European stocks wavered during a shaky session despite positive moves for mining and travel firms in London.
The FTSE closed in the red after a weak lead from Asian markets put it on the back foot before it was also impacted by heavily cautious Wall Street trading before the Federal Reserve meeting later in the week.
The FTSE 100 closed 2.15 points, or 0.03%, lower at 7,025.43 on Monday.
Danni Hewson, financial analyst at AJ Bell, said: “This week has the potential to be a rollercoaster and investors can be forgiven for keeping their powder dry.
“London’s markets have been similarly afflicted despite a good showing by miners.
“Anglo American Platinum kicked things off in style and investors will be salivating at the prospect of more big gains off the back of upward commodity pricing.”
Miners thus leapt higher while signs of recovery in summer bookings at Ryanair also helped travel and leisure stocks in London.
The Ireland-based airliner finished 4% higher after lifting its guidance for summer traveller numbers. The move helped rivals easyJet, Jet2 and IAG to strong gains.
In Europe’s other major markets, the Dax underperformed after the latest IFO survey appeared to suggest that the German economy is starting to slow in the wake of rising costs and more Delta variant cases.
The German Dax decreased by 0.36% and the French Cac moved 0.05% higher.
Across the Atlantic, the Dow Jones dipped on the opening bell from record highs from last week as falls for Asian tech stocks weighed on US trading sentiment.
Meanwhile, sterling made a minor improvement against a weak dollar as US currency traders acted with caution ahead of this week’s key Fed meeting, due to start on Tuesday.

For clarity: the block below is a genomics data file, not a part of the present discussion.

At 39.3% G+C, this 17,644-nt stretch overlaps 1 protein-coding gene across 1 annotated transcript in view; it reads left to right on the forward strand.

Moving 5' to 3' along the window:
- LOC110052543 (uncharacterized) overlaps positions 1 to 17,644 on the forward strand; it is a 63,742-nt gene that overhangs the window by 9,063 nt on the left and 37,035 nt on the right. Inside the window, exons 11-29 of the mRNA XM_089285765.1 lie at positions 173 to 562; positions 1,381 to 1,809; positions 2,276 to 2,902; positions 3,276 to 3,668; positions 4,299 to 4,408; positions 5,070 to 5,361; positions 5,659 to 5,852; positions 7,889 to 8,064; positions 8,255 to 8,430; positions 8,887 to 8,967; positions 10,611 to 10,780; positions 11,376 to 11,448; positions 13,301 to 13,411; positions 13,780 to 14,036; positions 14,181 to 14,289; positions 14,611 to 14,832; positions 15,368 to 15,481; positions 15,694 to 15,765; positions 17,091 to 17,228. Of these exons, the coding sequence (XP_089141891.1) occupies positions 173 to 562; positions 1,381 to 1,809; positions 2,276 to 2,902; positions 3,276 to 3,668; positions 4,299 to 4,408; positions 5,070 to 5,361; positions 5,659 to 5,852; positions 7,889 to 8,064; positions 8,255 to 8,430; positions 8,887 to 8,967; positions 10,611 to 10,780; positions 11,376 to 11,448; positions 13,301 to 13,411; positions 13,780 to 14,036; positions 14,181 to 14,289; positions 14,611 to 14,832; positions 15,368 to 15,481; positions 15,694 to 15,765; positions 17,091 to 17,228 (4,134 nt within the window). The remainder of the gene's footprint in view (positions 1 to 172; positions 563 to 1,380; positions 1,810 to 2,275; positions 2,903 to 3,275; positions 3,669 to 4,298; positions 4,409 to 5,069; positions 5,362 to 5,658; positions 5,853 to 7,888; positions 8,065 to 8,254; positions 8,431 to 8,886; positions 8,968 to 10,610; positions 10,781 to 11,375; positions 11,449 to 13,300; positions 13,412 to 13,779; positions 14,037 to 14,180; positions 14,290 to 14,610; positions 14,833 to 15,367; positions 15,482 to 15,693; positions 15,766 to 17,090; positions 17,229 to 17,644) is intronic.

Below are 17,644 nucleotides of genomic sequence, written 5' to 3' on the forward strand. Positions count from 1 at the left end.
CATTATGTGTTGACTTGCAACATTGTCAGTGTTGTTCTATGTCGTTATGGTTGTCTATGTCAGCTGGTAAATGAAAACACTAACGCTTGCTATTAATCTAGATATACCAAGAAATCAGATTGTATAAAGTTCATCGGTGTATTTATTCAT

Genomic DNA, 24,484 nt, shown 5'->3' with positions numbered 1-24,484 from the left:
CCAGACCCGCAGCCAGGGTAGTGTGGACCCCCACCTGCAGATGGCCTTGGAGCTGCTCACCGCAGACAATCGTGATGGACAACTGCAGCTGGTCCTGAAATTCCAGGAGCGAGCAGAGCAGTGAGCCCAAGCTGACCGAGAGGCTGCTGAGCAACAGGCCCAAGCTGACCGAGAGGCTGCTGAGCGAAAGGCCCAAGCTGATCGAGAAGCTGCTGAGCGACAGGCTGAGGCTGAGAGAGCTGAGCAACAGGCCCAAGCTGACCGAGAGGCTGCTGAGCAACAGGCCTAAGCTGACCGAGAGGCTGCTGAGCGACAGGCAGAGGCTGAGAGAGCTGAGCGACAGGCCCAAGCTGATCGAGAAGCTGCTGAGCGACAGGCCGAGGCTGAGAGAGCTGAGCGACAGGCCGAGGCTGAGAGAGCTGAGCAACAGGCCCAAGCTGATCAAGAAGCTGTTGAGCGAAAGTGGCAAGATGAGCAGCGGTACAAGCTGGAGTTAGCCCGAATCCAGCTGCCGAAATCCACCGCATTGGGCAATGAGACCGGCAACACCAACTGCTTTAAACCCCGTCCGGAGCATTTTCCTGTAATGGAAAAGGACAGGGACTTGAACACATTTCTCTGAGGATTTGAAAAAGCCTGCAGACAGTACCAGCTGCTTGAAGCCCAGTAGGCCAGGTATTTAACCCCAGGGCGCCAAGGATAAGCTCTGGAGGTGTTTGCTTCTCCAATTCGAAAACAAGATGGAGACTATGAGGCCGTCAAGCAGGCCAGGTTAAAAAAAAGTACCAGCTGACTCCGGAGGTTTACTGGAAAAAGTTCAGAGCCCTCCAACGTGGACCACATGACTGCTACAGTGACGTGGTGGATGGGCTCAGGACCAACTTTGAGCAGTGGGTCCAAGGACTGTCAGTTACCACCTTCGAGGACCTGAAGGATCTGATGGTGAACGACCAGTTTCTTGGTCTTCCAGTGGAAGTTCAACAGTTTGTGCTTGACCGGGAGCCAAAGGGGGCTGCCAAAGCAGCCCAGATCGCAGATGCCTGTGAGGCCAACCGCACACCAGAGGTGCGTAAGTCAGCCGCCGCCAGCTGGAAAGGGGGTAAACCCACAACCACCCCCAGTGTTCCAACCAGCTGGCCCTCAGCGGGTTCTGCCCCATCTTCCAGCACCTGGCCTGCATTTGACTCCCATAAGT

The pound was up 0.05% versus the US dollar at 1.383 and was 0.02% higher against the euro at 1.171.
Retail property firm NewRiver made gains after secured the £222.3 million sale of its Hawthorn pub business to Admiral Taverns.
The listed investment firm started a sale process for the 674-strong pub operator in April to strengthen its balance sheet and provide funds to invest in its core retail operation.
Shares climbed 2.3p to 89.2p at the close of play.
FirstGroup was another strong performer after its biggest investor, activist shareholder Coast Capital Management, called for the resignation of its chief executive Matthew Gregory.
Shares improved by 2.25p to 84.4p at the transport operator amid speculation that the intervention could lead to a strategy shake-up.
Royal Mail closed 6p lower at 527.2p after brokers at Liberum said it is “unclear” whether recent revenue trends for its parcels and letters operations will stabilise as pandemic disruption eases.
The price of oil slipped back marginally from last week’s high amid concerns over demand due to the pandemic as well as extreme weather in Europe and Asia.
Brent crude declined by 0.15% to 74 dollars per barrel.
The biggest risers on the FTSE 100 were IAG, up 7.74p at 176.2p, Antofagasta, up 58.5p at 1,495.5p, Glencore, up 10.45p at 326.2p, and Anglo American, up 94.5p at 3,058.5p.
The biggest fallers on the FTSE 100 were Unilever, down 113p at 4,031p, London Stock Exchange, down 200p at 7,424p, B&M, down 14p at 563.4p, and Smith & Nephew, down 35.5p at 1,519p.